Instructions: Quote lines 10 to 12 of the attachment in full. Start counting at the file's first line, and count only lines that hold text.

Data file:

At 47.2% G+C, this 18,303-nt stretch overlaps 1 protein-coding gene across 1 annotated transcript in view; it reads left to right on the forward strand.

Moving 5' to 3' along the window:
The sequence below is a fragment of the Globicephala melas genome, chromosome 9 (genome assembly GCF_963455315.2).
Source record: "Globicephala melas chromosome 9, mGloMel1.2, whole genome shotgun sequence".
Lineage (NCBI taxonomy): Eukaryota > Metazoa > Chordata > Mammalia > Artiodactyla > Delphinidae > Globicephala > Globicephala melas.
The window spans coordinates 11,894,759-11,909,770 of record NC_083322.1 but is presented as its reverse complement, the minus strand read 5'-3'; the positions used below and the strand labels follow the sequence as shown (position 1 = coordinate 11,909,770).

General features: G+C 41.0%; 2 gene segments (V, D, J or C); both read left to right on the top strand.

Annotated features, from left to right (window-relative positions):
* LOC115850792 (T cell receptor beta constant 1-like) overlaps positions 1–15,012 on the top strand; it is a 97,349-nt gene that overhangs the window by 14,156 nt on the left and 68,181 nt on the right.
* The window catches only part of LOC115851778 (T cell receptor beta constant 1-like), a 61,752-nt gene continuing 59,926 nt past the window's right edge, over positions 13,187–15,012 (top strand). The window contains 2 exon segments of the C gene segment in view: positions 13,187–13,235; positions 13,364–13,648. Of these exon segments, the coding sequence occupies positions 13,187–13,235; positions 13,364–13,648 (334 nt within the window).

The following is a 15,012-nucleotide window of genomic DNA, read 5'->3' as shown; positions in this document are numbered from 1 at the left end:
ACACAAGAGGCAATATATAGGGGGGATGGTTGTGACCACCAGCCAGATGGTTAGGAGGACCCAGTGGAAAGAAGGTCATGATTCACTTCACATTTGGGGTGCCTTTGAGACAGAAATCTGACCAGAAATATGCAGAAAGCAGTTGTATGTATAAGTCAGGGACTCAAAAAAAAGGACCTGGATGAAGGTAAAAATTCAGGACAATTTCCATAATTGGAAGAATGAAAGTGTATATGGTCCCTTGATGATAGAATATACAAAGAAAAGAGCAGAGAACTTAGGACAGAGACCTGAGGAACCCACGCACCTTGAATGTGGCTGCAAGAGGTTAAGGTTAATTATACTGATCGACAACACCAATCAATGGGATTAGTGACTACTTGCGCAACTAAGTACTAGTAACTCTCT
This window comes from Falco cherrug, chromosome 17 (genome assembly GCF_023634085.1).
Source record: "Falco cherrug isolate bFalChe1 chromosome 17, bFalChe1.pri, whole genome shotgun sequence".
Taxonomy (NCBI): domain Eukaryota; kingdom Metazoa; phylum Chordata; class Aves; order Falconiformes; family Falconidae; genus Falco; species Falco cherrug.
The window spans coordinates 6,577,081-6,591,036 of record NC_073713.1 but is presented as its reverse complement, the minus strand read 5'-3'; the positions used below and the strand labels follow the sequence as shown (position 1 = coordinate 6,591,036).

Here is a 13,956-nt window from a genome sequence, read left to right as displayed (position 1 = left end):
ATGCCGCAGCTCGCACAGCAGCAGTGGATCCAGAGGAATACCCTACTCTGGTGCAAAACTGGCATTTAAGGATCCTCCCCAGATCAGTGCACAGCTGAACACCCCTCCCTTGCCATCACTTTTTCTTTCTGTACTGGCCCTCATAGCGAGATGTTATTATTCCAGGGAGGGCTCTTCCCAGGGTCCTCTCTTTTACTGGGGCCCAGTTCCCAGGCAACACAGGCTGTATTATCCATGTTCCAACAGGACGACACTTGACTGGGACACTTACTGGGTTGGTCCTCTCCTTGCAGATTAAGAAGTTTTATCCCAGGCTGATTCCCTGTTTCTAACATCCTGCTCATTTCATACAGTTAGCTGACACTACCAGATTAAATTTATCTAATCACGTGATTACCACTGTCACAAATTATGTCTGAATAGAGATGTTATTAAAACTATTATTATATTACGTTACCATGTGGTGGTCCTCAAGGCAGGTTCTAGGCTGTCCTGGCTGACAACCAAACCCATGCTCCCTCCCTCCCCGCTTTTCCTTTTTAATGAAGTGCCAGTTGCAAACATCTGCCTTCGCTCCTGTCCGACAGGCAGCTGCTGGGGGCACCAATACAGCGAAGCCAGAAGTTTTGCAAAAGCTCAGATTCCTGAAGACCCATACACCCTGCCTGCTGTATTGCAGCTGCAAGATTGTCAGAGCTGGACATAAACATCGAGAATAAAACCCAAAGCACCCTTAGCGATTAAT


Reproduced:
* The window catches only part of LOC115851778 (T cell receptor beta constant 1-like), a 61,752-nt gene continuing 59,926 nt past the window's right edge, over positions 13,187–15,012 (top strand). The window contains 2 exon segments of the C gene segment in view: positions 13,187–13,235; positions 13,364–13,648. Of these exon segments, the coding sequence occupies positions 13,187–13,235; positions 13,364–13,648 (334 nt within the window).

The following is a 15,012-nucleotide window of genomic DNA, read 5'->3' as shown; positions in this document are numbered from 1 at the left end:
ACACAAGAGGCAATATATAGGGGGGATGGTTGTGACCACCAGCCAGATGGTTAGGAGGACCCAGTGGAAAGAAGGTCATGATTCACTTCACATTTGGGGTGCCTTTGAGACAGAAATCTGACCAGAAATATGCAGAAAGCAGTTGTATGTATAAGTCAGGGACTCAAAAAAAAGGACCTGGATGAAGGTAAAAATTCAGGACAATTTCCATAATTGGAAGAATGAAAGTGTATATGGTCCCTTGATGATAGAATATACAAAGAAAAGAGCAGAGAACTTAGGACAGAGACCTGAGGAACCCACGCACCTTGAATGTGGCTGCAAGAGGTTAAGGTTAATTATACTGATCGACAACACCAATCAATGGGATTAGTGACTACTTGCGCAACTAAGTACTAGTAACTCTCT